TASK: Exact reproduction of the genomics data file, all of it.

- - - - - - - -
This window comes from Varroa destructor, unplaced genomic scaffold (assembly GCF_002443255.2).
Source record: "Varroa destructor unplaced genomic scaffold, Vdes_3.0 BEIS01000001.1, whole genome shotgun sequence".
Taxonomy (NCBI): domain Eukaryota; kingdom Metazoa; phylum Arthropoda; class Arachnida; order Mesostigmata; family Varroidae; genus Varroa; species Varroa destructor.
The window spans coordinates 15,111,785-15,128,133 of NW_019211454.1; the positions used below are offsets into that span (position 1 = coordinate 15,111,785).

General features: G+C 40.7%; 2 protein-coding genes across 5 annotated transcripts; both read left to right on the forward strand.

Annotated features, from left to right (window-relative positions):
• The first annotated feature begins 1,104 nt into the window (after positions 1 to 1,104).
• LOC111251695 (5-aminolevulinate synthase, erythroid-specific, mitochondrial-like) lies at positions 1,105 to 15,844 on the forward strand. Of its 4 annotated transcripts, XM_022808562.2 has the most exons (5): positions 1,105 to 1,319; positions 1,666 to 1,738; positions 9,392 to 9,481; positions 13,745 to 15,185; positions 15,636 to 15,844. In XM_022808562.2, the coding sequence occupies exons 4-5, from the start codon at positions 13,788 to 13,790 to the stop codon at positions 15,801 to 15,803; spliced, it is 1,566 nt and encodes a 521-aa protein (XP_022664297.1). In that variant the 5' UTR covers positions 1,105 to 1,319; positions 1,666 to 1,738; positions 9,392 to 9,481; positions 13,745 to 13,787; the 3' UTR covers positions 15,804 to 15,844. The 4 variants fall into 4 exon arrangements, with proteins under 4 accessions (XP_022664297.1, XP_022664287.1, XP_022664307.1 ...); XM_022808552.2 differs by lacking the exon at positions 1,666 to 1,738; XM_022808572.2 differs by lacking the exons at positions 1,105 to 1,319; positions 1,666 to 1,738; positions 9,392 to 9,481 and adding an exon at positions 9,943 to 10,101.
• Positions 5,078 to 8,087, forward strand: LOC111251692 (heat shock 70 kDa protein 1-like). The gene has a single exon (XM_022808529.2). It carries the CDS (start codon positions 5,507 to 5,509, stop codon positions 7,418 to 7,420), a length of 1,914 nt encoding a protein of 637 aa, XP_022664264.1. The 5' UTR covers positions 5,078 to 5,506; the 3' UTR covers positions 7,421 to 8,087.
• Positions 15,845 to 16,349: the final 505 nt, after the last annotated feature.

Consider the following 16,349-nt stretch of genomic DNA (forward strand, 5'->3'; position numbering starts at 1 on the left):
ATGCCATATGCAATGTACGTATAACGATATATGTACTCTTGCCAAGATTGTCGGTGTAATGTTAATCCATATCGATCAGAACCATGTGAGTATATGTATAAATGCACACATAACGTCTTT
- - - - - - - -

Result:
This window comes from Varroa destructor, unplaced genomic scaffold (assembly GCF_002443255.2).
Source record: "Varroa destructor unplaced genomic scaffold, Vdes_3.0 BEIS01000001.1, whole genome shotgun sequence".
Taxonomy (NCBI): domain Eukaryota; kingdom Metazoa; phylum Arthropoda; class Arachnida; order Mesostigmata; family Varroidae; genus Varroa; species Varroa destructor.
The window spans coordinates 15,111,785-15,128,133 of NW_019211454.1; the positions used below are offsets into that span (position 1 = coordinate 15,111,785).

General features: G+C 40.7%; 2 protein-coding genes across 5 annotated transcripts; both read left to right on the forward strand.

Annotated features, from left to right (window-relative positions):
• The first annotated feature begins 1,104 nt into the window (after positions 1 to 1,104).
• LOC111251695 (5-aminolevulinate synthase, erythroid-specific, mitochondrial-like) lies at positions 1,105 to 15,844 on the forward strand. Of its 4 annotated transcripts, XM_022808562.2 has the most exons (5): positions 1,105 to 1,319; positions 1,666 to 1,738; positions 9,392 to 9,481; positions 13,745 to 15,185; positions 15,636 to 15,844. In XM_022808562.2, the coding sequence occupies exons 4-5, from the start codon at positions 13,788 to 13,790 to the stop codon at positions 15,801 to 15,803; spliced, it is 1,566 nt and encodes a 521-aa protein (XP_022664297.1). In that variant the 5' UTR covers positions 1,105 to 1,319; positions 1,666 to 1,738; positions 9,392 to 9,481; positions 13,745 to 13,787; the 3' UTR covers positions 15,804 to 15,844. The 4 variants fall into 4 exon arrangements, with proteins under 4 accessions (XP_022664297.1, XP_022664287.1, XP_022664307.1 ...); XM_022808552.2 differs by lacking the exon at positions 1,666 to 1,738; XM_022808572.2 differs by lacking the exons at positions 1,105 to 1,319; positions 1,666 to 1,738; positions 9,392 to 9,481 and adding an exon at positions 9,943 to 10,101.
• Positions 5,078 to 8,087, forward strand: LOC111251692 (heat shock 70 kDa protein 1-like). The gene has a single exon (XM_022808529.2). It carries the CDS (start codon positions 5,507 to 5,509, stop codon positions 7,418 to 7,420), a length of 1,914 nt encoding a protein of 637 aa, XP_022664264.1. The 5' UTR covers positions 5,078 to 5,506; the 3' UTR covers positions 7,421 to 8,087.
• Positions 15,845 to 16,349: the final 505 nt, after the last annotated feature.

Consider the following 16,349-nt stretch of genomic DNA (forward strand, 5'->3'; position numbering starts at 1 on the left):
ATGCCATATGCAATGTACGTATAACGATATATGTACTCTTGCCAAGATTGTCGGTGTAATGTTAATCCATATCGATCAGAACCATGTGAGTATATGTATAAATGCACACATAACGTCTTT